The Manichean, The Clouds are Ghosts, Bang Bangz, Glass the Sky Walter's March 24, 2012
Houston's The Manichean kept it going strong Saturday night, following a well-received show the night before in Beaumont. A locally acclaimed act, they held up with much live energy.
The album posted on their Facebook account, Sakura, seemed different than what was played live. In fact, The Manichean's songs sounded pretty different live than what I have heard of their recorded work.
The Manichean's stage setup was very simple, with Cory Sinclair's theatric expressions taking up most of the stage. The lead singer jumped between the stage and his audience, singing directly to most of the crowd, and getting up close and personal with his seemingly bigger fans.
The Manichean's music is bursting with an almost cinematic emotion, with spoken poetry craftily placed between each song.
I can see the band's influences coming from perhaps the early 2000s, bands from that era such as Brand New, Thursday and Glassjaw, strictly in terms of sound. Well, to me, The Manichean sounds like a bubbling revival of those bands, in their full romantic swing.
Peppered between their spoken-word poetry and songs following were a few jokes, sort of toning down the romantic notion of their performance, and making sure that the audience was having fun.
The songs performed showcased the band members' instrumental skills, even when guitarist Justice Tirapelli-Jamail claimed that he was going to be playing with no pedal. They also have a notably talented drummer; basically, The Manichean as a whole is a very well-orchestrated band.
Saturday night's show lasted from about 9pm to just about last call, making it a full night's worth of an event.
The bands playing were all different, but similar in terms of how well-calculated their performances were. They were all Texas bands, and all brought diverse and sizeable crowds. Every single musician brought his or her A-game that night.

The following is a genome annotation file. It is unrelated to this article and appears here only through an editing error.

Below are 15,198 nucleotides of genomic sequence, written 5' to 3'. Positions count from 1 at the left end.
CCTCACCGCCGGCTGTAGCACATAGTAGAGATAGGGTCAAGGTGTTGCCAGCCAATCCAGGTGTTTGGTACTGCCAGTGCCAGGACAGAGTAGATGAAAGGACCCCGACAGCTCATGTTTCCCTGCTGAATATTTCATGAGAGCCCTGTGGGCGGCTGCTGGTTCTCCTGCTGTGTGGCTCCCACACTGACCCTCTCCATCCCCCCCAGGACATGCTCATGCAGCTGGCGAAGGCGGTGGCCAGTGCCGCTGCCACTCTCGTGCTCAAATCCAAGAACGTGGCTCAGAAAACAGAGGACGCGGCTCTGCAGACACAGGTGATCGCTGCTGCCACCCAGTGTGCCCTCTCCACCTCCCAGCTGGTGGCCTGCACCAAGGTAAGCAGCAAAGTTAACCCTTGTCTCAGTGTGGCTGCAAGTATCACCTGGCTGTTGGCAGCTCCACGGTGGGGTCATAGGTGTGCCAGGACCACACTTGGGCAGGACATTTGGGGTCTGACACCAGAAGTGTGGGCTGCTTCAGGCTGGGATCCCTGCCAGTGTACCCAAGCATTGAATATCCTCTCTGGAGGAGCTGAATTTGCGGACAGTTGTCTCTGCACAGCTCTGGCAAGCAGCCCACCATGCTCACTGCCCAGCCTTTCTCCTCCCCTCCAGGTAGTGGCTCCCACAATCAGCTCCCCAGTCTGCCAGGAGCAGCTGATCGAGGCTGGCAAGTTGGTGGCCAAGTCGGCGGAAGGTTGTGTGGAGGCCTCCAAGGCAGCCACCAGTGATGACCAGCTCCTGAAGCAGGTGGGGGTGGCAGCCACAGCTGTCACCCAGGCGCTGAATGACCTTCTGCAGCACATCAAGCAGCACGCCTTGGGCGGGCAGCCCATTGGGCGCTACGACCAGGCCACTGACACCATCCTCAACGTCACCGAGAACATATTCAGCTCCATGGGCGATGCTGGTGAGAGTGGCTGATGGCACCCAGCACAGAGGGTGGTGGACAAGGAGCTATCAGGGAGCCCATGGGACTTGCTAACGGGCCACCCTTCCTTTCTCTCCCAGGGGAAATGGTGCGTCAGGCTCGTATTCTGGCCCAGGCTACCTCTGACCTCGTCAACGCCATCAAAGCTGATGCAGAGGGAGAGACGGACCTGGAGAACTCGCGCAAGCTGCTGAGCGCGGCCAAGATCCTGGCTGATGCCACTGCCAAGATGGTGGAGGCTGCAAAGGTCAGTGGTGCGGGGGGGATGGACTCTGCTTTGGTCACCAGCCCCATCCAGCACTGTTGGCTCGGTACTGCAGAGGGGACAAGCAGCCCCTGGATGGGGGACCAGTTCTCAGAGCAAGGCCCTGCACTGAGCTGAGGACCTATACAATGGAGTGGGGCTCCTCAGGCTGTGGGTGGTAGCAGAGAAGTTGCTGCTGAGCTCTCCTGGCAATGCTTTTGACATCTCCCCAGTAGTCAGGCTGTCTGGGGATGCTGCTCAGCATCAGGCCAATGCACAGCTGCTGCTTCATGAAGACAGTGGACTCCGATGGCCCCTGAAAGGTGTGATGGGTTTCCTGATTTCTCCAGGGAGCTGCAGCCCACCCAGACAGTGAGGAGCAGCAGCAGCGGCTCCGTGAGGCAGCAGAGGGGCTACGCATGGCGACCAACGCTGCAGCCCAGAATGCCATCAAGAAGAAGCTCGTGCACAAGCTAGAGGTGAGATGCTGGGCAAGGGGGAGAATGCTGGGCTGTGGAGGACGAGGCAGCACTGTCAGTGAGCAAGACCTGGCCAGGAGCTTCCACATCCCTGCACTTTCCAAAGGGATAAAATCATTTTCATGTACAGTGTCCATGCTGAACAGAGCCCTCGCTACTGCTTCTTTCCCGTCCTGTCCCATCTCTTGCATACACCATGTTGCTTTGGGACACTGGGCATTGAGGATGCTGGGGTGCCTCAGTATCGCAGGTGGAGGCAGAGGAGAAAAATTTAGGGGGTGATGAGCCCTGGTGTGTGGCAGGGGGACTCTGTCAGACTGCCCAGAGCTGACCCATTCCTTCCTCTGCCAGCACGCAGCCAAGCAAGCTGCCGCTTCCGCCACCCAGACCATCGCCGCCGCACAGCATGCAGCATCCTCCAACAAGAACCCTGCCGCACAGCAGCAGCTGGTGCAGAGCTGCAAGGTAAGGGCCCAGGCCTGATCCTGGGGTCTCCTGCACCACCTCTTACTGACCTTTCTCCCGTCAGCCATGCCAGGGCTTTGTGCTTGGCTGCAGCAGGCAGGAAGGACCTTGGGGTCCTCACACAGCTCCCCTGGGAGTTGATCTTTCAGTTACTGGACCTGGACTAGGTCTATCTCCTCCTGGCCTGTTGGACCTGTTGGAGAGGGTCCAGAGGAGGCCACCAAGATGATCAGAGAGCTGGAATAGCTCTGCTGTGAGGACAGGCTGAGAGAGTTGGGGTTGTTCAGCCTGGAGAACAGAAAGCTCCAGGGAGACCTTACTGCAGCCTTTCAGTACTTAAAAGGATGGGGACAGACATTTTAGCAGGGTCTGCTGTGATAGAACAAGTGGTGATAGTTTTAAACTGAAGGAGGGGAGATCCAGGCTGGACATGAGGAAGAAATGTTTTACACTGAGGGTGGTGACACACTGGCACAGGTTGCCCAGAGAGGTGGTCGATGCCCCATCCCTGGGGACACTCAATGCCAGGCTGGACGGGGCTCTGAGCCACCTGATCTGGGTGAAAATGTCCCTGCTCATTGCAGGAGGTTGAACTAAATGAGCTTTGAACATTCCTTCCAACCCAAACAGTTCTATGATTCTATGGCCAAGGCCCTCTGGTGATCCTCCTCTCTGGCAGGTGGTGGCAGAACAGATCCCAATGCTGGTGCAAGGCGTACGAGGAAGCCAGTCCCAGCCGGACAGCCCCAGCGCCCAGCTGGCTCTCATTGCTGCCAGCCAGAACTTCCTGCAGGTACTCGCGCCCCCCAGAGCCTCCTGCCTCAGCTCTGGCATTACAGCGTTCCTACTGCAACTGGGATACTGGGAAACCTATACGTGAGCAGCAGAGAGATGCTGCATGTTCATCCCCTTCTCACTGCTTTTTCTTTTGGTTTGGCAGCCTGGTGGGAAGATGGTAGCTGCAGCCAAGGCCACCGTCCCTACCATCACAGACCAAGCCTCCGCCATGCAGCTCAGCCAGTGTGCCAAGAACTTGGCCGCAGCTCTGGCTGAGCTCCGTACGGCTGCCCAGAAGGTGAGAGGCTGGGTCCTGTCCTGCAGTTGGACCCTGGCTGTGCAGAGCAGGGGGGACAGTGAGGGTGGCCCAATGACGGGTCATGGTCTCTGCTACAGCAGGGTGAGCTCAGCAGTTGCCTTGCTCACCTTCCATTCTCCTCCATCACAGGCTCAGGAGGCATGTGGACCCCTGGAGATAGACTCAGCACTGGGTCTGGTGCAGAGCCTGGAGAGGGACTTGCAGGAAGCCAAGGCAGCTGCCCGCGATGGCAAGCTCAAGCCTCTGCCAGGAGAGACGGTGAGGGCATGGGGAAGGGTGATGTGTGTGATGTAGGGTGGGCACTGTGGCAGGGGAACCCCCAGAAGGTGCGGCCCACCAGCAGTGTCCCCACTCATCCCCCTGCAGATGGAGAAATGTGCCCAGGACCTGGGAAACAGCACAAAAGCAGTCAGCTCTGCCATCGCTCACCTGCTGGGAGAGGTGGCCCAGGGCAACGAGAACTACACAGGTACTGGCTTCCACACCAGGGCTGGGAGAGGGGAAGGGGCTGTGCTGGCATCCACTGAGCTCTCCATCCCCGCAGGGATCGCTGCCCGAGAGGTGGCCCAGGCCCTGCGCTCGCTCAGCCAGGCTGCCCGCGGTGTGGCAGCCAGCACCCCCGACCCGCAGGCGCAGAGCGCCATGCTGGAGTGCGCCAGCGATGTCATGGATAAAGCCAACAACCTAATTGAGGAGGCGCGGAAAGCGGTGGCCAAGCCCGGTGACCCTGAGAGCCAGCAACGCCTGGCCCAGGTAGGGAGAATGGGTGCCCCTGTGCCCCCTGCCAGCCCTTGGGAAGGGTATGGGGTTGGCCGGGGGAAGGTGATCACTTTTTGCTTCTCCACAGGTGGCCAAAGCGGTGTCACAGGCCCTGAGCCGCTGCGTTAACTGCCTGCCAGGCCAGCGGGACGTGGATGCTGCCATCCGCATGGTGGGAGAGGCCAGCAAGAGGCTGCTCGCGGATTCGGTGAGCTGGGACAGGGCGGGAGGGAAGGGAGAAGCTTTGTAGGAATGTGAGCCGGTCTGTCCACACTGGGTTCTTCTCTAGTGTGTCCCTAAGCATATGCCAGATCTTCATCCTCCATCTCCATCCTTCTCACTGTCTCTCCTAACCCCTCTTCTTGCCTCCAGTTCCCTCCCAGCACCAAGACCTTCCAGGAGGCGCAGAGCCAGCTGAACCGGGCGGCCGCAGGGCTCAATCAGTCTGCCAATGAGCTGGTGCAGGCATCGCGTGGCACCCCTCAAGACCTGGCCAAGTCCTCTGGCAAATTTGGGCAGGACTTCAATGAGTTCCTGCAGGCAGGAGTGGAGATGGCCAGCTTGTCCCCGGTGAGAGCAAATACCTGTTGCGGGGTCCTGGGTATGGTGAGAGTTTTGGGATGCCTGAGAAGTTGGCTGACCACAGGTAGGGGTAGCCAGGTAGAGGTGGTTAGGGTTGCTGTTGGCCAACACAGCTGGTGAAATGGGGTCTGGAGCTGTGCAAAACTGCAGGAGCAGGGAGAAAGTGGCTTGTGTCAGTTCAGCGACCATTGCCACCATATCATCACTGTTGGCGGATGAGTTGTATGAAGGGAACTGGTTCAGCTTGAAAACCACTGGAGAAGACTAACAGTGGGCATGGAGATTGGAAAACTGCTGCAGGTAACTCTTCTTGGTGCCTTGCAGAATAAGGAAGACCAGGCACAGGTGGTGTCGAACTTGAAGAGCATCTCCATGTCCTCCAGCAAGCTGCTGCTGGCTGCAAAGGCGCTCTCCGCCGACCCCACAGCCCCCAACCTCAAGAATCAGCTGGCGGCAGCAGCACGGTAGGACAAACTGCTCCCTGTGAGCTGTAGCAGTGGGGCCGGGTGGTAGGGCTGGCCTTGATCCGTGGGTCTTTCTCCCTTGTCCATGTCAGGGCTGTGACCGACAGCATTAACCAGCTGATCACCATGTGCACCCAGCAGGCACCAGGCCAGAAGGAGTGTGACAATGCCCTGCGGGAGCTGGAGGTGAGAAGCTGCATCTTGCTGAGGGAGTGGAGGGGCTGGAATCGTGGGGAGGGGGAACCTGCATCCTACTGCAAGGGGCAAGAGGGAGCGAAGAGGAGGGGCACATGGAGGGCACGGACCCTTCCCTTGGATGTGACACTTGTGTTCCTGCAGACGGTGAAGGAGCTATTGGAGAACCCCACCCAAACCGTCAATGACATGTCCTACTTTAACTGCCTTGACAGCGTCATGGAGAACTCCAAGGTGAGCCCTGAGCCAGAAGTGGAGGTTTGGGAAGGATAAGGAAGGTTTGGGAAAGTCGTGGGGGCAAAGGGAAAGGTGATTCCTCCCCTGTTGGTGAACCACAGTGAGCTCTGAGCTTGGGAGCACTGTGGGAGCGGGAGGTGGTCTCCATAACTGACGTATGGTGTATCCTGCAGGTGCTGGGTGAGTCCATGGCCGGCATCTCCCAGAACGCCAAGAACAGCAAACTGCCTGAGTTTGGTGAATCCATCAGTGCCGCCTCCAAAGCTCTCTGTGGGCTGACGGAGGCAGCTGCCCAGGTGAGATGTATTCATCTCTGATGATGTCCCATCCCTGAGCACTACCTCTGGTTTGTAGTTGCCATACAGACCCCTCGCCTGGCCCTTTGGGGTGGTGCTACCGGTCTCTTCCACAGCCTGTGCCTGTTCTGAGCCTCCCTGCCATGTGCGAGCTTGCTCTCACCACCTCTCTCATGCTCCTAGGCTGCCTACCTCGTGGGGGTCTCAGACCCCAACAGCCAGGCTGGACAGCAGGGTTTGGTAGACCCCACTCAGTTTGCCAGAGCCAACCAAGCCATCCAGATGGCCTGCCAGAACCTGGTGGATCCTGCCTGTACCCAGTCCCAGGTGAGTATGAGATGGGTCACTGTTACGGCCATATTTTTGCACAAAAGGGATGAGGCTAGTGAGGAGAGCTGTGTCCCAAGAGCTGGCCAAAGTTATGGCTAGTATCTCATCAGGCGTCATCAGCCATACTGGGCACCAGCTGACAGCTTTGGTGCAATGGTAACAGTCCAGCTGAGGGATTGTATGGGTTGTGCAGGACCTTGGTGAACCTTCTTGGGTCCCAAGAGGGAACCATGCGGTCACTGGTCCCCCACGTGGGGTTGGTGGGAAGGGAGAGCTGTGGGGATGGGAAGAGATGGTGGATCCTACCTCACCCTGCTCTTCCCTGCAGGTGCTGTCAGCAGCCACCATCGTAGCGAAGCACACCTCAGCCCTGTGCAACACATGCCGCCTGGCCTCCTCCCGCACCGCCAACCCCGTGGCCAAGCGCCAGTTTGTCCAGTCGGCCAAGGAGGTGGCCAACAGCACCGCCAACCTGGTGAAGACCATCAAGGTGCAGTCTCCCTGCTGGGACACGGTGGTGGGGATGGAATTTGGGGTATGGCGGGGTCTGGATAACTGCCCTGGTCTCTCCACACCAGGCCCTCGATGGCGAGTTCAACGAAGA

Glass the Sky was the opening act. They're a progressive rock act with hints of a U2 influence in their glittered guitar riffs and the lead singer's slight falsetto. Their set had a couple of improvised sessions, showcasing their music skill.
Bang Bangz, from Houston, delivered their usual fuzzy indie fix. Their sound is sometimes soothing, and their songs are quite catchy.
Finally, just before The Manichean went on was a set from Austin's The Cloud Are Ghosts. With the lead singer clad in a Radiohead T-shirt from that band's most recent tour, this band wore their influences on their sleeve.
They played a lovely ambient pop set, utilizing many instruments on the small stage Walter's had provided. Sounding a bit like mid-career Radiohead circa maybe Hail to the Thief, this band was a personal favorite simply based on the sound they were trying to achieve.
Personal Bias: No bias. I haven't seen most of these bands live before.
The Crowd: The bands were pretty varied, so all ages. I even saw a couple of little kids there.
Overheard in the Crowd: A timed "F*ck!" was exclaimed by Manichean lead singer of The Sinclair in mid-crowd, mid angst.
Random Notebook Dump: Bang Bangz actually sound better each time I see them.
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